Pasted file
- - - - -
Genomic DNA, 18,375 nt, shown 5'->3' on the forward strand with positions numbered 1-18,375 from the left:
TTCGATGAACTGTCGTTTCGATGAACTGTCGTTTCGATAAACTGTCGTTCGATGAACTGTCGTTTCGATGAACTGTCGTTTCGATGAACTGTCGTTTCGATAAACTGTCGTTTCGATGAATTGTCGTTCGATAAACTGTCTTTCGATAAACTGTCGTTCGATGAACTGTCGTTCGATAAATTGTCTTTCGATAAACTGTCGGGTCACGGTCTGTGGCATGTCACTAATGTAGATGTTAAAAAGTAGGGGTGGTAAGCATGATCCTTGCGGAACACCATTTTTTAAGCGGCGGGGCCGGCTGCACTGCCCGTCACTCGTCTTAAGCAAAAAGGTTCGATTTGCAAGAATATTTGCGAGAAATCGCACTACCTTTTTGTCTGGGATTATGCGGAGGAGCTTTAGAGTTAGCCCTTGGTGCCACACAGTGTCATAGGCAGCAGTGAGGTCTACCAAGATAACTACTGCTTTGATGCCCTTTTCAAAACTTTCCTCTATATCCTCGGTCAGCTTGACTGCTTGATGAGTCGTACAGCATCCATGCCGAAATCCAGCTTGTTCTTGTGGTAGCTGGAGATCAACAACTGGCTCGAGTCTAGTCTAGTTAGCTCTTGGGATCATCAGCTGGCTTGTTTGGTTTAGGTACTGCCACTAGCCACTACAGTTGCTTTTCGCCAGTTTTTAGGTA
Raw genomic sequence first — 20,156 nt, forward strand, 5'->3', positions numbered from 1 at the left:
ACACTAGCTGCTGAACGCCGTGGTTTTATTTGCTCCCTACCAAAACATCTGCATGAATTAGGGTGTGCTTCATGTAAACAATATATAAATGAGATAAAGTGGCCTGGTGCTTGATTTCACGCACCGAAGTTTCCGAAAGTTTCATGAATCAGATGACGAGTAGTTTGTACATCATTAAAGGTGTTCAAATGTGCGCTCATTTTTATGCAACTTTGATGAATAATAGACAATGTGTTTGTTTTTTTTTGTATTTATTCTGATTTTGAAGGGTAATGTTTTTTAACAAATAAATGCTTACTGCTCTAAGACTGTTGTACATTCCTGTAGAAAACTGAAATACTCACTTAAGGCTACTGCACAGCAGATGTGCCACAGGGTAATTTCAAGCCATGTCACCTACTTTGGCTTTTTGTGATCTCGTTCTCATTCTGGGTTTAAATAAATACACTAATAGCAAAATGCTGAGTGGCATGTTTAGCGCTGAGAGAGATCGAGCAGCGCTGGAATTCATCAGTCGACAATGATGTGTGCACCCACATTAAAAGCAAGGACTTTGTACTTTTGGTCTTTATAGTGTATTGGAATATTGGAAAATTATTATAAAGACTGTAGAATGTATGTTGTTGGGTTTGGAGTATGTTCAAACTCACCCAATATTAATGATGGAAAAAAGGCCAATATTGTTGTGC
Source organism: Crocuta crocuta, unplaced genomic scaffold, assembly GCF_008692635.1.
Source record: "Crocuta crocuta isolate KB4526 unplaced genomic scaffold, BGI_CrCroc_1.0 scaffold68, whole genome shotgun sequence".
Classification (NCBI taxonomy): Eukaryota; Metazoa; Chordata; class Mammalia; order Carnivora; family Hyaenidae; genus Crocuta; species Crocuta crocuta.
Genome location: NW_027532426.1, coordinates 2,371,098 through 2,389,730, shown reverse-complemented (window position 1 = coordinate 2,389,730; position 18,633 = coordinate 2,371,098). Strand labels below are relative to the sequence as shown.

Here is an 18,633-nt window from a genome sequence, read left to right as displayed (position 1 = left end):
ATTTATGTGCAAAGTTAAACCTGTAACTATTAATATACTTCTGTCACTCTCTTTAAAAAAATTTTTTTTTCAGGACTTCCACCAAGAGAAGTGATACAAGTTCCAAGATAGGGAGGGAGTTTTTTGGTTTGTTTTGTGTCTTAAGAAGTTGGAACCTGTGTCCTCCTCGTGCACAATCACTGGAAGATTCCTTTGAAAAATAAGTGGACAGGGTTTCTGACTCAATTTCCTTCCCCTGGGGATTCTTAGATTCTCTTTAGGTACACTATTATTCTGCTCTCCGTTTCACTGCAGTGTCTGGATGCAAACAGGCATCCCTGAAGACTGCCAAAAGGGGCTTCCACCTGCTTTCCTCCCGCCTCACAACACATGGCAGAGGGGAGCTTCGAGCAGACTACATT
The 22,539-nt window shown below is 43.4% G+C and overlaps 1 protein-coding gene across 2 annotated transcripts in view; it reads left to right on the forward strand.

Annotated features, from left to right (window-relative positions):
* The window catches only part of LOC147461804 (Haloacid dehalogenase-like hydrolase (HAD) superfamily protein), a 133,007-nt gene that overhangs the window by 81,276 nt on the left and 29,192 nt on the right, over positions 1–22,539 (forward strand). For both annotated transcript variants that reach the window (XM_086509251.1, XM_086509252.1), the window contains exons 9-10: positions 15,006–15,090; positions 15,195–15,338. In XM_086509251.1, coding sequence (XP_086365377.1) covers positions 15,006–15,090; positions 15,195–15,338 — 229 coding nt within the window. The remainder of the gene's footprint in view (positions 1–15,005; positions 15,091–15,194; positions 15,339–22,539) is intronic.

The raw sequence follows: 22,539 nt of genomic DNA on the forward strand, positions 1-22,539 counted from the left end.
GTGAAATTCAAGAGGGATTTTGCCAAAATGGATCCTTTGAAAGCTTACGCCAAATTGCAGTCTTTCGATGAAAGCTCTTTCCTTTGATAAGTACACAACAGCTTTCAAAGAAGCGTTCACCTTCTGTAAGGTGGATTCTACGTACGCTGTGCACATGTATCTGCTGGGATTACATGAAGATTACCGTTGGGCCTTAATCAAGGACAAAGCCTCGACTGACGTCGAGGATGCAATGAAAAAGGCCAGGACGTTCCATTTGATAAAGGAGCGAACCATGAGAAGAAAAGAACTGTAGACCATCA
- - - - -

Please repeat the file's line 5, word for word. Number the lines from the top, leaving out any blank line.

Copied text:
Source organism: Crocuta crocuta, unplaced genomic scaffold, assembly GCF_008692635.1.